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hold his tongue, this great painter is celebrated; and will probably be remembered as long as painting and Miss Wolstonecraft have any friends or enemies. He is now verging toward old age, his head is white as snow, and forms a striking contrast to his florid countenance.

From the antique academy we went into the library.This collection consists of books on the imitative arts, principally in the French and Italian languages. The ceiling of the room is adorned with a very majestic female figure, by Sir Joshua Reynolds, representing the theory of the art of painting.

Last of all we visited the life academy, where the student is not confined to statues, models, casts, and pictures, but copies nature, without any intervening representative. An overseer, a man of gravity and years, always attends the students in this apartment. It is only when male figures are standing that visitors are admitted ; for this service the male figures receive from the students two shillings and six-pence, and the female half a guinea a day. They are selected for their uncommon beauty of form, and stand, naked, in the attitude of statues, while the students copy them. It is hardly necessary to add that they are taken from that class of society who value money more than some other considerations. The man who was standing to-day had been a soldier in the horse-guards, but was bought off from the service by the students, upon condition that he should expose himself for their improvement.

ASTLEY'S AMPHITHEATRE.

July 19.--I had made an appointment to meet an American friend this evening, at the door of Astley's

amphitheatre, which is just over Westminster bridge on the Surry side. This theatre is precisely on the plan of the royal circus, and the entertainments are of the same kind, that is, pantomime, buffoonry, and riding. The house is very splendid, and the scenery, decorations, and machinery are in a style of very uncommon elegance.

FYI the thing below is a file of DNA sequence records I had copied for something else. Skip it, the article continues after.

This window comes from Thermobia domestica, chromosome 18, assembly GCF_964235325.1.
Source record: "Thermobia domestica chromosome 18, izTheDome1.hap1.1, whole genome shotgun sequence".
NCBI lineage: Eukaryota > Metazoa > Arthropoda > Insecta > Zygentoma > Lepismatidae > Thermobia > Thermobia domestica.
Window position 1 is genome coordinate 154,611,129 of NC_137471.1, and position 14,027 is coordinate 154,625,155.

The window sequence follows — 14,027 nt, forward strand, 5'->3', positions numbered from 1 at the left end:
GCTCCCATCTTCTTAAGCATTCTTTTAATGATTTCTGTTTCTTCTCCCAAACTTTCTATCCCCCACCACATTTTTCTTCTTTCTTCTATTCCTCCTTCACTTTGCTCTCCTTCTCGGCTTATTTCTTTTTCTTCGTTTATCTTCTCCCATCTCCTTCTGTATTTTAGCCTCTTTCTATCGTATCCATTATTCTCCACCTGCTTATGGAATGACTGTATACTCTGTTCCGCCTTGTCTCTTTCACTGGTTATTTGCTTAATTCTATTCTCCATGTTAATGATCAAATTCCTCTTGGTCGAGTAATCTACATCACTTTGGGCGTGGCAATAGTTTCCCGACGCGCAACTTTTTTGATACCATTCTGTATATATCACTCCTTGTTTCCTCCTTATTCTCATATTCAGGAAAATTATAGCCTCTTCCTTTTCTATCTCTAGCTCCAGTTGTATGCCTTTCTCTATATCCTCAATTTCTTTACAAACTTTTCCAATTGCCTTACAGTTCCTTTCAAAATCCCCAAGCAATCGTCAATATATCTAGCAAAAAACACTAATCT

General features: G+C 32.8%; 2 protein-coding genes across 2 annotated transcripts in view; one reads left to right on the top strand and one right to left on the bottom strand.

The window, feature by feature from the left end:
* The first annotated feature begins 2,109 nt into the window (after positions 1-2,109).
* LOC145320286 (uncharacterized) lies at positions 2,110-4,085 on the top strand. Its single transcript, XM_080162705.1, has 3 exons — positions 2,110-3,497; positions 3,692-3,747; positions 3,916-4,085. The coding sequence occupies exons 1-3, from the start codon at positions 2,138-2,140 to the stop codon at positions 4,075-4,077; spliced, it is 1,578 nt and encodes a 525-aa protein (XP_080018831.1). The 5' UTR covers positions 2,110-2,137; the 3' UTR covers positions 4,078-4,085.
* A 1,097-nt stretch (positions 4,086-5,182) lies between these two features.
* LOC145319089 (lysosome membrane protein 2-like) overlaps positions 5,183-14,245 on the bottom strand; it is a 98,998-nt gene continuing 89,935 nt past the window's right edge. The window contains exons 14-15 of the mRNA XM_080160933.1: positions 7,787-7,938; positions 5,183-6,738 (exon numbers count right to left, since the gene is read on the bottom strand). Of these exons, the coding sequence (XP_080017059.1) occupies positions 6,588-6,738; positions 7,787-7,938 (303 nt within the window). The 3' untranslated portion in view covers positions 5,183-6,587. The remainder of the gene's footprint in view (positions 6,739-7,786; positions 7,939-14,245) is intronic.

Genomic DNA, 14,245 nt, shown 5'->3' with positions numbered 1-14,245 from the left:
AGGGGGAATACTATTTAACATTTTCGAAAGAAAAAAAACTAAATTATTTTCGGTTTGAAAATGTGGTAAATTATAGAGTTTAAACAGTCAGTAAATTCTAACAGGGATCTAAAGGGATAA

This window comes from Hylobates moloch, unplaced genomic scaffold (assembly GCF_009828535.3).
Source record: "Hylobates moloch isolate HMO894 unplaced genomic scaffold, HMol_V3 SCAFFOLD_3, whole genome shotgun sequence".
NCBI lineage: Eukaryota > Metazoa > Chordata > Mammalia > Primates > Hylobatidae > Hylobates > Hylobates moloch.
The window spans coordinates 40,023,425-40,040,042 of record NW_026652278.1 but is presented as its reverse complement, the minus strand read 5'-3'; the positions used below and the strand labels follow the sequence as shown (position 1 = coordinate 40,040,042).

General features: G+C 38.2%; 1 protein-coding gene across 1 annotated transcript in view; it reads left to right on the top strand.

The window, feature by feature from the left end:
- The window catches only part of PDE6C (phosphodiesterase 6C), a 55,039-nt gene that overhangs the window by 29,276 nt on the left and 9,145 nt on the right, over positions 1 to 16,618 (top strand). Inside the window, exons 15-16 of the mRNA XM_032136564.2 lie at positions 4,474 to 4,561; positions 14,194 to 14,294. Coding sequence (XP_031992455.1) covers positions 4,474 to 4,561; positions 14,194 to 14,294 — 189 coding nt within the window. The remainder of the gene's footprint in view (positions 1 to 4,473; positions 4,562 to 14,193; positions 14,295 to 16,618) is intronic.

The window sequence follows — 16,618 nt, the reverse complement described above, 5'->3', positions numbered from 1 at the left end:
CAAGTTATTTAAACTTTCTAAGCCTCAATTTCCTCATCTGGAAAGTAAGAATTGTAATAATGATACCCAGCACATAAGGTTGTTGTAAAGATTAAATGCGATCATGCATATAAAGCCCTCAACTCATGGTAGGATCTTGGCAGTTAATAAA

The evening was opened with the pantomime of Zittaw, or the Woodman's daughter. It was the most intelligible pantomime that I have ever seen; this was owing to the liberty they took of speaking certain parts in plain English—of singing others, and of frequently displaying pieces of painted cloth, containing, in large capitals, a hint of the story.

And what was the subject of the pantomime? Do you ask ? It was that which is the first, second and third thing in all theatrical performances.

If we are to believe the theatres, love is a most sanguinary passion, for it rarely comes to a catastrophe without murder. They killed no fewer than four, in the course of this pantomime. Even the lady herself, who is the heroine of the story, is made, in the progress of the representation, to appear on the stage, and to fence for a good while, with one of her unsuccessful suitors, whom at length, (being unable to despatch him with the sword, she destroys with a pistol ball. It is to be hoped that this was not a very faithful copy of life, for, surely, it is enough to be repulsed, without being murdered besides.

The pantomime being through, we had next the achievement of Lieutenant Yeo,* who, under the command of Captain Maitland, with a boat's crew or two, from the

* Since Sir James Yeo, and in the late war with England, so famous on Lake Ontario. 1818.

men,

frigate La Loire, a short time since, carried by assault, a Spanish fort, in Muros bay, in the West-Indies, and this, against astonishing obstacles.

The achievement, although a very gallant thing, was, in its consequences, of no great importance, but, in a war so barren of great events, the theatres make the most of little things. This piece was executed very well. The scenery was fine; the fort, the frigate, the boats landing the and the assault itself, were all well represented.

You would be interested to observe the aspect of an English audience when subjects of this kind are exhibited. They are received with enthusiasm by all classes of people, and it is easy to see, that a conviction of their naval superiority, and a disposition to maintain it, beat in every pulsation of an Englishman's heart. Should they lose this superiority, even without being conquered, it would probably break down the spirits of the nation.